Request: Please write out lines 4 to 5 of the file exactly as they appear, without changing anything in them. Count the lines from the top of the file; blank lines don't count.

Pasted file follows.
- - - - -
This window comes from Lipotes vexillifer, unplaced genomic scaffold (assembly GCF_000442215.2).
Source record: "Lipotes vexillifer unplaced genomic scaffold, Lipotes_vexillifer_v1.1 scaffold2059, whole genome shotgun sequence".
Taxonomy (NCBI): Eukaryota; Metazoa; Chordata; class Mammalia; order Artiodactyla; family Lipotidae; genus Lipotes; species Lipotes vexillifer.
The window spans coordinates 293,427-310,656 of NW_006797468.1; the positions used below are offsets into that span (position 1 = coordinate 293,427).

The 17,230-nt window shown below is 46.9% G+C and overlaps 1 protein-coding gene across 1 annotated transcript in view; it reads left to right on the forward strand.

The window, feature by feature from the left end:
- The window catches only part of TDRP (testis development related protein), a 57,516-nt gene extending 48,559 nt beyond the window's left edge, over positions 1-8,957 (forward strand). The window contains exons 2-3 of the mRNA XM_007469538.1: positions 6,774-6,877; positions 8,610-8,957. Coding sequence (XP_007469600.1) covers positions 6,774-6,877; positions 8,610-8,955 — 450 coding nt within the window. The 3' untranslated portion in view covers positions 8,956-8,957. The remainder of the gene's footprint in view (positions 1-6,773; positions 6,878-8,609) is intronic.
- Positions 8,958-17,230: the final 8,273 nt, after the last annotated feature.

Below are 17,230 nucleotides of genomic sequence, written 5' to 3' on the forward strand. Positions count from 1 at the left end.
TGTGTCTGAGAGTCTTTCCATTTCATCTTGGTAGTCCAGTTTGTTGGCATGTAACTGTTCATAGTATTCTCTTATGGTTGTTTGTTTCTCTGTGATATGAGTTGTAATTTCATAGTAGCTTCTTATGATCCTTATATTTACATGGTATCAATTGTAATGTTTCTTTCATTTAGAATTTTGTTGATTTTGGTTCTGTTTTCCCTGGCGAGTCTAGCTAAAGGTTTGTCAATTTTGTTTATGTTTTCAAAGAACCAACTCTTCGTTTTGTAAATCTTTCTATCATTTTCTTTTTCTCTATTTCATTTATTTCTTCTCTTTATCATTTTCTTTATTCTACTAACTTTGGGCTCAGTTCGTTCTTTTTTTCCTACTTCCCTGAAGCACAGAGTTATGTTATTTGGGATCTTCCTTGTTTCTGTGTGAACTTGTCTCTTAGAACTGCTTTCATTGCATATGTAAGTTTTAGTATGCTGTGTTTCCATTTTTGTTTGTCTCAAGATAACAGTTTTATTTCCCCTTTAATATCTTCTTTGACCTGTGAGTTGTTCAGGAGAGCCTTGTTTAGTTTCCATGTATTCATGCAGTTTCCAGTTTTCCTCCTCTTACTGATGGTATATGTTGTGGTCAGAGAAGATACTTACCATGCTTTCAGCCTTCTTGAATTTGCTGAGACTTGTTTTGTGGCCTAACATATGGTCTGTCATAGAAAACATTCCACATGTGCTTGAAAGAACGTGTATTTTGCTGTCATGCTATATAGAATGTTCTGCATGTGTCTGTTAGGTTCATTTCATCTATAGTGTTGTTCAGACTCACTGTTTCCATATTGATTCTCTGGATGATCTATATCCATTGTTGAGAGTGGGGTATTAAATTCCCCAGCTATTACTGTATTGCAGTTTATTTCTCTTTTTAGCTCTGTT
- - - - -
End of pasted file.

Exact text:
The window spans coordinates 293,427-310,656 of NW_006797468.1; the positions used below are offsets into that span (position 1 = coordinate 293,427).

The 17,230-nt window shown below is 46.9% G+C and overlaps 1 protein-coding gene across 1 annotated transcript in view; it reads left to right on the forward strand.